“Taste Defeat” on an album titled Scorn Defeat. First assertion, “my dying will…” echoes eponymous narrator in Beckett’s Malloy: “All grows dim. A little more and you’ll go blind. It’s in the head. It doesn’t work anymore, it says, I don’t work anymore. You go dumb as well and sounds fade.” Everything is drying up, emptying out, the self not the least of all. Could it be that all experience of the world is really an experience of selfhood? Could it be that torment is an experience of the limitations of the self? Could it be that those terrifying encounters with alterity, the unthinkable, are the closest one comes to escaping the ennui of the self? Well, that’s one myth of causality to put to black metal’s fixation with depravity, abjection and horror. SIGH, hold out the possibility of some sphere of transcendence, then dismiss the prospect. “Castle in the air which used to be real/Now you can’t tell just what was real/All the faiths you had are falling down/Taste of defeat, defeat of yourself.” It’s a disturbing formula, and a bold one.
8. METAL CHURCH – METAL CHURCH
For me, American Metal, particularly American Metal coming from the West Coast in the 80s, has an urban connotation. There’s a thematic basis to it– Reagan-age nuclear scenarios, environmental devastation, neo-totalitarianism as cultural-historical context. but it’s in the sonics, as well. A brilliant age for guitar tone, the 80s. Sounded so, well, metallic…alludes to scenes of heavy industry…Chiba City skies, “color of television tuned to a dead channel”…day-from-night, an item of nostalgia. In this midst of this vision, David Wayne (one of the great vocalists of metal, period) wails about “many, many years ago,” and “the hand of Oberon,” (not to mention the Eastern-tinged guitar solo)…then parlays the whole equation into an anthem of inner fortitude and actualization, through artistic communion? “Metal church begins anew, saving souls that are lost,” dare I call this a “personal” metal church song? I mean not only is this a kind of manifesto, but one which we can sense within it a human consciousness and sensibility…the synthesis of daydream imagery (drawn from the ancillary mediums of myth and fantasy) with an expression of the historical moment, and an assertion of the self in relation to those two poles. All of this is delivered with unimpeachable command and authority; bow the fuck down.
9. BURNED AT THE STAKE – MORBID SAINT
I don’t have much to say about MORBID SAINT other than “listen to ‘em.” This wrecking crew from Sheboygan, Wisconsin put out a single LP (the uber-gruesome Spectrum of Death) in ’88, then called it quits, however, they’re back together now. This one is a bone-crusher. Like listening to Hell Awaits-era SLAYER vomiting through the bathroom door. Master practitioners of the guitar-as-percussion-instrument technique. Great timing too. They know just when to let a shadow of a melody out of the meat grinder, and when to cram your face back into it, then pile on the beef.
10. VICTIM OF THE INSANE – TROUBLE
Let’s say first about Trouble what has already been said but what must be said. Yes, they are a Christian bad, but holy shit are they heavy. “Evil is real. God is good, but wrathful. We live in a state of damnation.” Etc. etc. I’m interested in the religious angle with regard to aural expression of power. Heavy metal is mostly concerned with extremity – big feelings, tremendous forces. A lot of metal bands evoke scope, might, and corresponding menace by flirting with the breakdown of order, utilizing chaos as part of their sonic effect, just riding the crest of it, barely holding it in abeyance. The extraordinary skill and discipline of the musicians devoted to this genus of Rock ‘N’ Roll acts a check against the fug of inarticulate 1960’s mysticism against which early pioneers in the genre acted as a reactionary force. And so the goal is not to be swept up by the great power surging through the nervous system of the performers and the PA’s they’re hooked up to, but to harmonize with it, becoming its medium. The guitars sound electrical, as charged and dangerous as a live wire spitting sparks (dig those slides– zoooom– and the rhythm guitar accents during the solo). Trouble marshal that charge; possessed by it. It imbues them with frightening conviction and poise. Dark stuff, but ultimately feels triumphant, coming up out of the dirge with one basher of a coda.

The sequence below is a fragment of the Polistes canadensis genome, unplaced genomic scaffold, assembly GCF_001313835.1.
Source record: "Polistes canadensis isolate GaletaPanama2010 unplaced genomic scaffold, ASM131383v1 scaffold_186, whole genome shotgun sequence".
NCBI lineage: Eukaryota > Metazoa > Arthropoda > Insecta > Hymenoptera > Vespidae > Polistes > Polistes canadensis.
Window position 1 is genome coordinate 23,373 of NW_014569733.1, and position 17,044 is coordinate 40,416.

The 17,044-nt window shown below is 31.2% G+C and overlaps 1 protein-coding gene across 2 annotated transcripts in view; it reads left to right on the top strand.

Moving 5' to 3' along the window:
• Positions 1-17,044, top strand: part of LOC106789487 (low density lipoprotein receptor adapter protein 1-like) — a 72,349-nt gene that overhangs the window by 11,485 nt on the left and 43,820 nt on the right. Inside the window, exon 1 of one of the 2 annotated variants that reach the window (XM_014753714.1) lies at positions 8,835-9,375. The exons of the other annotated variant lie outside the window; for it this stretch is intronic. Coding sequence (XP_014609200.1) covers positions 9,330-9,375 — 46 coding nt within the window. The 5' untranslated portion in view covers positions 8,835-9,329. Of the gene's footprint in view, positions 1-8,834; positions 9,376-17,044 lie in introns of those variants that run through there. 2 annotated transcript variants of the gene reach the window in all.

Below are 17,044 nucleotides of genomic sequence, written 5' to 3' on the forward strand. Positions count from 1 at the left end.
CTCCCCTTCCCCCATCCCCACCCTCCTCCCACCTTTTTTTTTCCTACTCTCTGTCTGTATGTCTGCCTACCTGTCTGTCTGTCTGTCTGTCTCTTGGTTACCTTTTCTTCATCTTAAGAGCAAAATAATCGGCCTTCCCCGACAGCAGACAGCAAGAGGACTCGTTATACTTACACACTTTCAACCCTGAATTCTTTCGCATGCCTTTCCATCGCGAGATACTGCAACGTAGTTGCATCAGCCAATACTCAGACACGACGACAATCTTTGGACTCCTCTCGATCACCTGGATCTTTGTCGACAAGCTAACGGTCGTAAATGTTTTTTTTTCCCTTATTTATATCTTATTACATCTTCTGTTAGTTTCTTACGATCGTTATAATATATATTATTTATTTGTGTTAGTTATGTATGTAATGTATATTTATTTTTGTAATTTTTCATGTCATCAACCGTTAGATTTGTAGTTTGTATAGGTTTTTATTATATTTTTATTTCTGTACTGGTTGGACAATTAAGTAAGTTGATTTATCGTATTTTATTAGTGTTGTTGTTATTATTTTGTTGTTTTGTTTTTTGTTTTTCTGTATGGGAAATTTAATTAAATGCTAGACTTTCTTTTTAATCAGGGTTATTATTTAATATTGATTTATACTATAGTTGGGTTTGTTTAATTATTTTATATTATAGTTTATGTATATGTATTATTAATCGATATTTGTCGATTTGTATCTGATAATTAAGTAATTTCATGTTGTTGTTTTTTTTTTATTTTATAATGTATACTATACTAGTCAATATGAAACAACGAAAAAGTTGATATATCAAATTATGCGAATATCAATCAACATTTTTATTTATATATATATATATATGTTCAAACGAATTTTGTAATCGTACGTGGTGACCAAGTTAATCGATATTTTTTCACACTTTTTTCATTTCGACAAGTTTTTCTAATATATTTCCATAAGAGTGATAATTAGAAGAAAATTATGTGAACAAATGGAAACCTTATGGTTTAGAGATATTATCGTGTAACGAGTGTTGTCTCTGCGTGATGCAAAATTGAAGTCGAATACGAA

11. GENERAL URKO (I DRINK YOUR BLOOD) – BLOOD FARMERS
Insert 20 weed jokes here. This cut comes off the self-titled LP from ’95, the band’s only full-length. How did this band not get huge? Track down the record if you can; an absolute must-hear for doom fans and all other varieties of humans. As strong or stronger than anything ELECTRIC WIZARD ever put down. Top-shelf execution of all sludge trappings, plus an atmosphere of vivid grime and sleaze. Gross. We like.
12. EYES OF THE UNDEAD – WITCHGRAVE
Which grave? Reference points here being MAIDEN and VENOM. No shit. WITCHGRAVE are too sloppy to play like MAIDEN and too self-aware to play like VENOM, but they compensate for the former by cranking the fuzz and the reverb and the latter by force of booze, from the sound of it. The yield is a right fine loaf of power-slop. During the guitar solo, the rhythm guitar is way louder than the lead, a production decision which is surprising, baffling and wholly agreeable. As fun as the first 12 times you got drunk.
13. HOLE IN THE SKY (LIVE ’75) – BLACK SABBATH
Riffs of the highest order are so elemental and direct that you can’t imagine a time when they didn’t exist, the process that preceded them being so inconceivable that it might as well be the work of a god. A very good band is lucky to write one or two of these during the course of an entire career, but Iommi was fucking flush with ‘em. Anyway, it’s all been said before about SABBATH, but the power never abates. Ozzy’s voice! Here’s a live recording of a classic track from Sabotage; shame on you if you don’t already know it.
Jacob Mazer is the lead provocateur, artist & author of the underground comic anthology Animal Kingdom. Read his annotatations to the Heavy Metal Mixtape appearing below by clicking here.
Tony was a fixture in the D.C.-Baltimore punk & metal scene. Picture him thus: blond, ruddy, buzz-cutt, affable demeanor, Viking berserker stature. Ballpark his age (at the time of this story) in the early thirties.
This seemed like downright ancient old-head years to a teenaged yours truly, & thus my coevals & I referred to Tony for much knowledge: